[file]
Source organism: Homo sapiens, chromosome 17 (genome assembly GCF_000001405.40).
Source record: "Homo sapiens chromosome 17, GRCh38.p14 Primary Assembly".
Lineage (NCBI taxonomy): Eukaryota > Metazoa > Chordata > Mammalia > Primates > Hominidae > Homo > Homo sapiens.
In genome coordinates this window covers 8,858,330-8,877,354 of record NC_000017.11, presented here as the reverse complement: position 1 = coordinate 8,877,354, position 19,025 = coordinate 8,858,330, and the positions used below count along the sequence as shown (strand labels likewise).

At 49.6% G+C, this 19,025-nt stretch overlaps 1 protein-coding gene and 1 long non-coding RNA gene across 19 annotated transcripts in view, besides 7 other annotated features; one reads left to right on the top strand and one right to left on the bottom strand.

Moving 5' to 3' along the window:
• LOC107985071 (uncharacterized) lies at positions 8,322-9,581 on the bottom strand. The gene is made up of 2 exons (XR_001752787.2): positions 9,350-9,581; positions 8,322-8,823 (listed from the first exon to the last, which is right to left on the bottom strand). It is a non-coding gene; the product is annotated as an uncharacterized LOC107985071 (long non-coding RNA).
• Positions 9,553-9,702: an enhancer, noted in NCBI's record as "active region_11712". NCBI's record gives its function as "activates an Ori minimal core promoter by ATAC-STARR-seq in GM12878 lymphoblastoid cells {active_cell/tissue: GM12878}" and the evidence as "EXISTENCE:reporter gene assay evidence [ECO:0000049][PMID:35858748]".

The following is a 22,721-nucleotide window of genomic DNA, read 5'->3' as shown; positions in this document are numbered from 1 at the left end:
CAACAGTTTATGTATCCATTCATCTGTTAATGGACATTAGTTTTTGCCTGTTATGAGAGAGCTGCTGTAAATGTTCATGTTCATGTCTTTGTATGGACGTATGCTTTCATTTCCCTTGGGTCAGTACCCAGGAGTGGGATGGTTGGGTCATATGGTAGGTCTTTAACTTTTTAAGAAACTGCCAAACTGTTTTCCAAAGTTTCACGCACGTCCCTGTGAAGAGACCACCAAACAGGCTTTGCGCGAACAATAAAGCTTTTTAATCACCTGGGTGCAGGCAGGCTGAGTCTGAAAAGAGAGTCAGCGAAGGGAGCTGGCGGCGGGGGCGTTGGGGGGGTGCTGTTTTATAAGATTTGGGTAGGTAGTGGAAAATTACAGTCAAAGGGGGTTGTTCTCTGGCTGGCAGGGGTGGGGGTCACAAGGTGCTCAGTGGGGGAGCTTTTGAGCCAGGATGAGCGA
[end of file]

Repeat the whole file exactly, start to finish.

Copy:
Source organism: Homo sapiens, chromosome 17 (genome assembly GCF_000001405.40).
Source record: "Homo sapiens chromosome 17, GRCh38.p14 Primary Assembly".
Lineage (NCBI taxonomy): Eukaryota > Metazoa > Chordata > Mammalia > Primates > Hominidae > Homo > Homo sapiens.
In genome coordinates this window covers 8,858,330-8,877,354 of record NC_000017.11, presented here as the reverse complement: position 1 = coordinate 8,877,354, position 19,025 = coordinate 8,858,330, and the positions used below count along the sequence as shown (strand labels likewise).

At 49.6% G+C, this 19,025-nt stretch overlaps 1 protein-coding gene and 1 long non-coding RNA gene across 19 annotated transcripts in view, besides 7 other annotated features; one reads left to right on the top strand and one right to left on the bottom strand.

Moving 5' to 3' along the window:
• LOC107985071 (uncharacterized) lies at positions 8,322-9,581 on the bottom strand. The gene is made up of 2 exons (XR_001752787.2): positions 9,350-9,581; positions 8,322-8,823 (listed from the first exon to the last, which is right to left on the bottom strand). It is a non-coding gene; the product is annotated as an uncharacterized LOC107985071 (long non-coding RNA).
• Positions 9,553-9,702: an enhancer, noted in NCBI's record as "active region_11712". NCBI's record gives its function as "activates an Ori minimal core promoter by ATAC-STARR-seq in GM12878 lymphoblastoid cells {active_cell/tissue: GM12878}" and the evidence as "EXISTENCE:reporter gene assay evidence [ECO:0000049][PMID:35858748]".

The following is a 22,721-nucleotide window of genomic DNA, read 5'->3' as shown; positions in this document are numbered from 1 at the left end:
CAACAGTTTATGTATCCATTCATCTGTTAATGGACATTAGTTTTTGCCTGTTATGAGAGAGCTGCTGTAAATGTTCATGTTCATGTCTTTGTATGGACGTATGCTTTCATTTCCCTTGGGTCAGTACCCAGGAGTGGGATGGTTGGGTCATATGGTAGGTCTTTAACTTTTTAAGAAACTGCCAAACTGTTTTCCAAAGTTTCACGCACGTCCCTGTGAAGAGACCACCAAACAGGCTTTGCGCGAACAATAAAGCTTTTTAATCACCTGGGTGCAGGCAGGCTGAGTCTGAAAAGAGAGTCAGCGAAGGGAGCTGGCGGCGGGGGCGTTGGGGGGGTGCTGTTTTATAAGATTTGGGTAGGTAGTGGAAAATTACAGTCAAAGGGGGTTGTTCTCTGGCTGGCAGGGGTGGGGGTCACAAGGTGCTCAGTGGGGGAGCTTTTGAGCCAGGATGAGCGA